Deep Freeze is the 10th novel in the Flowers series, and as always, Sandford devises a bizarre plot for his hero to untangle. Set in the winter chill of the northern Minnesota town of Trippton, the novel is both a murder mystery and a satire of small-town life … Flowers’s adventures are a riot, in part because of the author’s belief — which he shared with me — that most criminals are remarkably stupid.
Sandford...details the investigation into the circumstances of Gina’s death with both empathy and intelligence. And above all, he infuses the proceedings with the sense of humor that has become a hallmark of the Virgil Flowers series. The humor that permeates Deep Freeze is impressive in its range, from innocent dad jokes to the blackest humor, from the lowest form of scatological references to Elizabethan literature callbacks … Deep Freeze is a wacky but heartfelt look at murder and mayhem in the Minnesota cold. For all its wry bluntness, it’s a gracious novel that doesn’t condescend to any of the characters it depicts, no matter how hard-up, self-sabotaging, or unlucky.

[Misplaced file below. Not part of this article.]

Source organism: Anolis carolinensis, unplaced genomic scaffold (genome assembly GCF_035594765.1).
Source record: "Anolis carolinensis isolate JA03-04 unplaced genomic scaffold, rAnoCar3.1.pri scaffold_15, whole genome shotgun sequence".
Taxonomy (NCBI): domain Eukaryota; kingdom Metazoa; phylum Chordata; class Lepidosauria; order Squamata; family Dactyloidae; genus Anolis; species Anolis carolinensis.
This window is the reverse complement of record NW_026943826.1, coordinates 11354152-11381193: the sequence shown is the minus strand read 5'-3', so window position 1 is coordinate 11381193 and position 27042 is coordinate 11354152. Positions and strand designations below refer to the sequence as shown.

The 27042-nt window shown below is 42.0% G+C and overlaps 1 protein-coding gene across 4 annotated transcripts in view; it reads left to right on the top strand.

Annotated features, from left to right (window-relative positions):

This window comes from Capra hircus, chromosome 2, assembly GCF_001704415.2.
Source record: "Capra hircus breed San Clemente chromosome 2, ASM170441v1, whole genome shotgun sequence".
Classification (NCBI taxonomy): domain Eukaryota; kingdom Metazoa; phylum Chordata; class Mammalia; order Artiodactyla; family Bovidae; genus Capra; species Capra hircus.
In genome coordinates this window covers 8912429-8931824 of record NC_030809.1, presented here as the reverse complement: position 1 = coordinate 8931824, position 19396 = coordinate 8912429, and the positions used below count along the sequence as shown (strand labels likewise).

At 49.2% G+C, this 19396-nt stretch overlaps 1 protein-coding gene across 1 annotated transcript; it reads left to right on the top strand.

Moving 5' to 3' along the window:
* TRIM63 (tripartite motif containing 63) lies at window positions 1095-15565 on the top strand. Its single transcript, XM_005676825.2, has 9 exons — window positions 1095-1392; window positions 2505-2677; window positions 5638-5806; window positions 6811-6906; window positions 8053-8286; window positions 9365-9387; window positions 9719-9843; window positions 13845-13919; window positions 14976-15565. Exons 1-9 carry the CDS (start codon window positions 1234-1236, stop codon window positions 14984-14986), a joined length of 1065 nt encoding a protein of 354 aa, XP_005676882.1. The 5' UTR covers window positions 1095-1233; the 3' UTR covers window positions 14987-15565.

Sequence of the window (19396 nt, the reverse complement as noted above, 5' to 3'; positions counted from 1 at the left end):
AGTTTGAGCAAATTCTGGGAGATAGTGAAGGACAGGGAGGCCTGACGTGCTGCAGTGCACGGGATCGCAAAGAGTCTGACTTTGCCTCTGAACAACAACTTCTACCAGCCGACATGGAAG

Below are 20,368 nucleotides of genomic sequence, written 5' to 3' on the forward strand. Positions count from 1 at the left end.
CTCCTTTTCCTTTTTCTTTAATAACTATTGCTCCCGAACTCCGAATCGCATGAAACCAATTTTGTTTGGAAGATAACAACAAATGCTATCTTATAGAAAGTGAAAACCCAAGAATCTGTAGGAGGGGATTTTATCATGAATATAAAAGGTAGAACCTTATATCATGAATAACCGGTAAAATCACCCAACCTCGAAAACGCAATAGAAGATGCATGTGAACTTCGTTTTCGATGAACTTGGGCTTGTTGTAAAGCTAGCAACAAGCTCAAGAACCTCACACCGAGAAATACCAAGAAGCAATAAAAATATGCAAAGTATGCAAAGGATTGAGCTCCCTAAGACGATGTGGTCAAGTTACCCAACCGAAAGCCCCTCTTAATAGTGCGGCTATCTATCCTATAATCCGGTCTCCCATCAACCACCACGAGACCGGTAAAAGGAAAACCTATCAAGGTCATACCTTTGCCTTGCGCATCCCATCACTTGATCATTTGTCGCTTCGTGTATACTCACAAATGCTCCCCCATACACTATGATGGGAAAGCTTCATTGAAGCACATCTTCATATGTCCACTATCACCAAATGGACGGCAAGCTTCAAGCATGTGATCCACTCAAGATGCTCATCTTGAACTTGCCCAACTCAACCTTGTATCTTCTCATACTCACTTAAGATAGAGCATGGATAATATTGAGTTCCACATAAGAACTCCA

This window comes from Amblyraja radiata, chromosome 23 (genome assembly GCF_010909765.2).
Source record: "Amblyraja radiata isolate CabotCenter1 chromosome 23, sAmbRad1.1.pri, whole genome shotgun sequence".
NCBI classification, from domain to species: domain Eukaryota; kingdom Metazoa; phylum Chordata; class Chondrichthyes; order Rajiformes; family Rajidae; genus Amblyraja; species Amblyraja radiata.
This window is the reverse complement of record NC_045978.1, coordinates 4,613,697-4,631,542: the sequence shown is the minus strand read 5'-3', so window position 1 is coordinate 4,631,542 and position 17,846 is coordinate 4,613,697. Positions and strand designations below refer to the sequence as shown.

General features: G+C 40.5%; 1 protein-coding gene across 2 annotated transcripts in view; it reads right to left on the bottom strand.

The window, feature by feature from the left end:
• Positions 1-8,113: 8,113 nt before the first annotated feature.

Typically, authors write crime novels in one of two ways. Either the reader knows who the bad guy is before the protagonist, or they’re in the dark along with the lead character, trying to solve things and connect the dots as the story unfolds. Sandford shakes things up here by mixing both formulas, which pays off in the end. Readers might know more than Virgil Flowers, but they don’t know everything. Sandford uses that intrigue, and the reader’s quest to discover the whole truth will propel them forward, where he has plenty of twists (and more than a few laughs) planted along the way.